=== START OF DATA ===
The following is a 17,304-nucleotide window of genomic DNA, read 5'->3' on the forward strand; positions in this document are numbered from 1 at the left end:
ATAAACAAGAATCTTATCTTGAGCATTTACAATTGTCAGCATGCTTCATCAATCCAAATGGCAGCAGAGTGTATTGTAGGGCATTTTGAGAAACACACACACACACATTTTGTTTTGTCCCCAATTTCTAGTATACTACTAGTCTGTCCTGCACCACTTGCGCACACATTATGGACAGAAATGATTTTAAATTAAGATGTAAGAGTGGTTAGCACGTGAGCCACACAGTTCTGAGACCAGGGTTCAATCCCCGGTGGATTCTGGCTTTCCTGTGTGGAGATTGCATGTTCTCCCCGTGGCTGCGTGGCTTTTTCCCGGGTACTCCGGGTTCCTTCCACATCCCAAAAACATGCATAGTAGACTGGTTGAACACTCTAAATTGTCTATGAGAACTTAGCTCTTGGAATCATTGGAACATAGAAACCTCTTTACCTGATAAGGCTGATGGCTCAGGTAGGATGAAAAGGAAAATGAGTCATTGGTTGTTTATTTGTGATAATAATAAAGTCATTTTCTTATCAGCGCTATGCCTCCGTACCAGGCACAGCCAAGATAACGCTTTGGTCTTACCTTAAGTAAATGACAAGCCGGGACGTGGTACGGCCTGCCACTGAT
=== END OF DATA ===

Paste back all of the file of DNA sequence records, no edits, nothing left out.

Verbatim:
The following is a 17,304-nucleotide window of genomic DNA, read 5'->3' on the forward strand; positions in this document are numbered from 1 at the left end:
ATAAACAAGAATCTTATCTTGAGCATTTACAATTGTCAGCATGCTTCATCAATCCAAATGGCAGCAGAGTGTATTGTAGGGCATTTTGAGAAACACACACACACACATTTTGTTTTGTCCCCAATTTCTAGTATACTACTAGTCTGTCCTGCACCACTTGCGCACACATTATGGACAGAAATGATTTTAAATTAAGATGTAAGAGTGGTTAGCACGTGAGCCACACAGTTCTGAGACCAGGGTTCAATCCCCGGTGGATTCTGGCTTTCCTGTGTGGAGATTGCATGTTCTCCCCGTGGCTGCGTGGCTTTTTCCCGGGTACTCCGGGTTCCTTCCACATCCCAAAAACATGCATAGTAGACTGGTTGAACACTCTAAATTGTCTATGAGAACTTAGCTCTTGGAATCATTGGAACATAGAAACCTCTTTACCTGATAAGGCTGATGGCTCAGGTAGGATGAAAAGGAAAATGAGTCATTGGTTGTTTATTTGTGATAATAATAAAGTCATTTTCTTATCAGCGCTATGCCTCCGTACCAGGCACAGCCAAGATAACGCTTTGGTCTTACCTTAAGTAAATGACAAGCCGGGACGTGGTACGGCCTGCCACTGAT